Last month marked the four-year anniversary of the Flint, Mich., water crisis, when the city switched its water source from Detroit water to the Flint River. Coinciding with the anniversary, Michigan Gov. Rick Snyder announced an end to the state’s free bottled water program in Flint on April 6.
Karen Weaver, mayor of Flint, heard of the decision minutes before it was made public, according to a statement.
“We did not cause the man-made water disaster, therefore adequate resources should continue being provided until the problem is fixed and all the lead and galvanized pipes have been replaced,” Weaver said in the statement. “I will be contacting the Governor’s office immediately to express the insensitivity of the decision he made today and to make sure he is aware of the additional needs that I have requested for the residents of Flint.”
Flint water currently tests at 4 ppb lead, below the federal standard of 15 ppb. Snyder called this level “superior to Chicago, Cincinnati, Milwaukee and Philadelphia,” according to The Detroit News. However, many residents are still apprehensive to drink straight from the taps, uneasiness that likely stems from the misinformation they’ve received over the past four years.
“I just have no trust in anything they say, because they make these claims and then shortly thereafter, it turns out that they weren’t telling the truth,” Flint resident Joyce Wilson told the New York Times.
At press time, there are no plans to reinstate the bottled water program. Snyder and other state officials have emphasized the need for residents to reduce their reliance on the bottled water and return to their taps, while others, including Attorney General Bill Schuette, believe the program should continue until the lead service lines have been replaced—an endeavor expected to be complete by 2020. In the meantime, residents rushed to bottled water distribution centers to collect the free water before it ran out.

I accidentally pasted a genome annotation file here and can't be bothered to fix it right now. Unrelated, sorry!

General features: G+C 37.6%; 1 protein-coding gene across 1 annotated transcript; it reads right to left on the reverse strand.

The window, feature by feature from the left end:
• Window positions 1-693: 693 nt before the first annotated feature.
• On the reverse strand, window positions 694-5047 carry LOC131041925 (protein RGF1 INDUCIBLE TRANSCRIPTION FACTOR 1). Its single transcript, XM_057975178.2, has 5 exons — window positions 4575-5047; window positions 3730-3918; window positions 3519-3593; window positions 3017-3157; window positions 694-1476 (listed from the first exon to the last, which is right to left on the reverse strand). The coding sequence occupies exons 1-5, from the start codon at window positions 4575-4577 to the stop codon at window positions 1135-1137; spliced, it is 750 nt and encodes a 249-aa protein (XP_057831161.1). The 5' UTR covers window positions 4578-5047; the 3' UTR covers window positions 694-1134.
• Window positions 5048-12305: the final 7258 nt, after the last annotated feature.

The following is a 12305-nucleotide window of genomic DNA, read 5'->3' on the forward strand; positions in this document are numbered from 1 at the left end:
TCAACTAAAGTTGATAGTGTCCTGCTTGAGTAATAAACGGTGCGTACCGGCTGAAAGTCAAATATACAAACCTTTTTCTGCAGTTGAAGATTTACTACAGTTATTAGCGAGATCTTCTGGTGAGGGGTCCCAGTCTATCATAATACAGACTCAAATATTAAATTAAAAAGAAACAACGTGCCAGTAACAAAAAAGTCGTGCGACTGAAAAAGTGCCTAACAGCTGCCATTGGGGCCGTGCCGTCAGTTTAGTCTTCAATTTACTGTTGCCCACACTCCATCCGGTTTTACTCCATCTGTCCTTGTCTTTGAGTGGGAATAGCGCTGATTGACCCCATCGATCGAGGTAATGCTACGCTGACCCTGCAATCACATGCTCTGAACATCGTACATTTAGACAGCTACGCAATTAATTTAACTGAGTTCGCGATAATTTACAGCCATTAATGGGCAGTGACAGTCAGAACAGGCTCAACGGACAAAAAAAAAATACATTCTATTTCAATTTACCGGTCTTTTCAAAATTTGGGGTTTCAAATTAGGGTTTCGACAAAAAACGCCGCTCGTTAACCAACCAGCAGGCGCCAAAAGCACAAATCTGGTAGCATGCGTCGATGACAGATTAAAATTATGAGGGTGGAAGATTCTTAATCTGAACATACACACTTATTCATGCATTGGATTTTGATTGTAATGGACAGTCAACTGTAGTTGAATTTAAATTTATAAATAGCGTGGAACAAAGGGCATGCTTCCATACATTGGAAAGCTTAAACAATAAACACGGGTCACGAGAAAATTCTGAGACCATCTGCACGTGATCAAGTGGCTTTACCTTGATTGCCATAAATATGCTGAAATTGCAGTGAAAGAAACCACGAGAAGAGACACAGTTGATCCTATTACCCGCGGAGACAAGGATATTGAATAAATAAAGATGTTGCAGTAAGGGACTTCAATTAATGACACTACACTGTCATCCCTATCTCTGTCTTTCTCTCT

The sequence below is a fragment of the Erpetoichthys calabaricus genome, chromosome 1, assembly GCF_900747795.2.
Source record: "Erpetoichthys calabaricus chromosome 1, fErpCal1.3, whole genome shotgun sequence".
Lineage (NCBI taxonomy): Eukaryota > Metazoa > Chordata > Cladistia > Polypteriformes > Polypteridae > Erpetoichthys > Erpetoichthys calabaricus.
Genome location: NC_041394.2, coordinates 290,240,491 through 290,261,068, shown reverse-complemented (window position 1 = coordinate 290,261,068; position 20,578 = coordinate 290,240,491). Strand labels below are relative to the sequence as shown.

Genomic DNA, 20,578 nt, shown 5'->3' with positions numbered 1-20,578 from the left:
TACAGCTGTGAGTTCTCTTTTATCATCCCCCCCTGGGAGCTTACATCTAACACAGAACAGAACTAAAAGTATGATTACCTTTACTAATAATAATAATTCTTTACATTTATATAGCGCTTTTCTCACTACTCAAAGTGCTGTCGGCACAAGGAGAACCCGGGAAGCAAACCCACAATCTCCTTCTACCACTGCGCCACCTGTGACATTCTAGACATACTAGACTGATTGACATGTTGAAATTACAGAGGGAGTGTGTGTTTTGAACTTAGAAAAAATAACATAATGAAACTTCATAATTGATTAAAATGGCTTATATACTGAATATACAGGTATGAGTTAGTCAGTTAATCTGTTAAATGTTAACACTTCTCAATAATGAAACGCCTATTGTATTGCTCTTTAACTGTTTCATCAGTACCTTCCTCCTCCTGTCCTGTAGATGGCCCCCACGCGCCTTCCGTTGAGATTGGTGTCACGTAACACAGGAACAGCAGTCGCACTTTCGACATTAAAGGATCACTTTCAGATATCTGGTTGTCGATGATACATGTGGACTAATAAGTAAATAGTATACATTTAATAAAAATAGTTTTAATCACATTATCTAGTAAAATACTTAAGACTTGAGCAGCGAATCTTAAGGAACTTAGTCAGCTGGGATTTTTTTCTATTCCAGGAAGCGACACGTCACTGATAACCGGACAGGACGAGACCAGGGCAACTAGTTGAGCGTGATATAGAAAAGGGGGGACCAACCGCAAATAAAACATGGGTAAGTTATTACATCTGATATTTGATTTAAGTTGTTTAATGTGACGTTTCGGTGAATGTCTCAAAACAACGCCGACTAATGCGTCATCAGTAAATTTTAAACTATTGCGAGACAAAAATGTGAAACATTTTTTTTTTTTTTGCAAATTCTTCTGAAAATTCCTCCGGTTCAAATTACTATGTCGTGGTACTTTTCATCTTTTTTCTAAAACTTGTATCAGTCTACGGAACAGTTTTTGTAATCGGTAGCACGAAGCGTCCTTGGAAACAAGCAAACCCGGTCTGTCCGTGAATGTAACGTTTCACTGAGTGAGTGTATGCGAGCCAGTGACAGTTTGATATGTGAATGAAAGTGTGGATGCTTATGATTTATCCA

Meanwhile, in Cape Town, South Africa, the communication between the government and residents seems to be the antithesis to Flint. As I’ve discussed in this space in the past few months, the government has been in constant contact with residents since the catastrophic drought conditions began, providing resources and assistance as needed. Because of these efforts, the city seems to have avoided a total shutoff, at least this year. Other cities should look to this as an example of the power of mutual communication and trust between municipalities and residents to enact positive change.